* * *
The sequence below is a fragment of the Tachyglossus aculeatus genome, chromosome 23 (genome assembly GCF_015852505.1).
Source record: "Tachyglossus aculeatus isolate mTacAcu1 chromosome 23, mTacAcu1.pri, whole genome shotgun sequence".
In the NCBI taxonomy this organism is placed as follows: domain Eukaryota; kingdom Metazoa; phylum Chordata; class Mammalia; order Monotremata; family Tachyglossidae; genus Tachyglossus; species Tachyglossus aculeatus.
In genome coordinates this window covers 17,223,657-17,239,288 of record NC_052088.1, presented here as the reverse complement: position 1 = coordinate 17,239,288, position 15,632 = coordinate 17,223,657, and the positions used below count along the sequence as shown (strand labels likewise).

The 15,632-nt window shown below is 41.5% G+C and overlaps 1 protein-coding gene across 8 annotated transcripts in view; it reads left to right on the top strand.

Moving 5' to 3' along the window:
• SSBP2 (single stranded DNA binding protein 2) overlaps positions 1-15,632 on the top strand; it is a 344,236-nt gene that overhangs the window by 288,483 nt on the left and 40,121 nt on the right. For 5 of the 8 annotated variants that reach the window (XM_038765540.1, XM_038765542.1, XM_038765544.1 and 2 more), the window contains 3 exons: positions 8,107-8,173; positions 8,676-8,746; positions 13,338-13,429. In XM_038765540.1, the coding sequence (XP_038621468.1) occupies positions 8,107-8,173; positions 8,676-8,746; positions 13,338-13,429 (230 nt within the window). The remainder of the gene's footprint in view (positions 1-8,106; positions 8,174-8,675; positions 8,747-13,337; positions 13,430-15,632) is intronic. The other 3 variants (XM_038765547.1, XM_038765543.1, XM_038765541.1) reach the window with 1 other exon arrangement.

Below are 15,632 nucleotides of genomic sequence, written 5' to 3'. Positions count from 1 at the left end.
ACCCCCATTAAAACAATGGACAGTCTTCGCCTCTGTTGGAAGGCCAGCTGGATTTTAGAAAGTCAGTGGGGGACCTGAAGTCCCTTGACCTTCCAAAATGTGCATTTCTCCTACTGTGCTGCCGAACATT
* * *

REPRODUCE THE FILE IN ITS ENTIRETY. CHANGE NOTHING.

The sequence below is a fragment of the Tachyglossus aculeatus genome, chromosome 23 (genome assembly GCF_015852505.1).
Source record: "Tachyglossus aculeatus isolate mTacAcu1 chromosome 23, mTacAcu1.pri, whole genome shotgun sequence".
In the NCBI taxonomy this organism is placed as follows: domain Eukaryota; kingdom Metazoa; phylum Chordata; class Mammalia; order Monotremata; family Tachyglossidae; genus Tachyglossus; species Tachyglossus aculeatus.
In genome coordinates this window covers 17,223,657-17,239,288 of record NC_052088.1, presented here as the reverse complement: position 1 = coordinate 17,239,288, position 15,632 = coordinate 17,223,657, and the positions used below count along the sequence as shown (strand labels likewise).

The 15,632-nt window shown below is 41.5% G+C and overlaps 1 protein-coding gene across 8 annotated transcripts in view; it reads left to right on the top strand.

Moving 5' to 3' along the window:
• SSBP2 (single stranded DNA binding protein 2) overlaps positions 1-15,632 on the top strand; it is a 344,236-nt gene that overhangs the window by 288,483 nt on the left and 40,121 nt on the right. For 5 of the 8 annotated variants that reach the window (XM_038765540.1, XM_038765542.1, XM_038765544.1 and 2 more), the window contains 3 exons: positions 8,107-8,173; positions 8,676-8,746; positions 13,338-13,429. In XM_038765540.1, the coding sequence (XP_038621468.1) occupies positions 8,107-8,173; positions 8,676-8,746; positions 13,338-13,429 (230 nt within the window). The remainder of the gene's footprint in view (positions 1-8,106; positions 8,174-8,675; positions 8,747-13,337; positions 13,430-15,632) is intronic. The other 3 variants (XM_038765547.1, XM_038765543.1, XM_038765541.1) reach the window with 1 other exon arrangement.

Below are 15,632 nucleotides of genomic sequence, written 5' to 3'. Positions count from 1 at the left end.
ACCCCCATTAAAACAATGGACAGTCTTCGCCTCTGTTGGAAGGCCAGCTGGATTTTAGAAAGTCAGTGGGGGACCTGAAGTCCCTTGACCTTCCAAAATGTGCATTTCTCCTACTGTGCTGCCGAACATT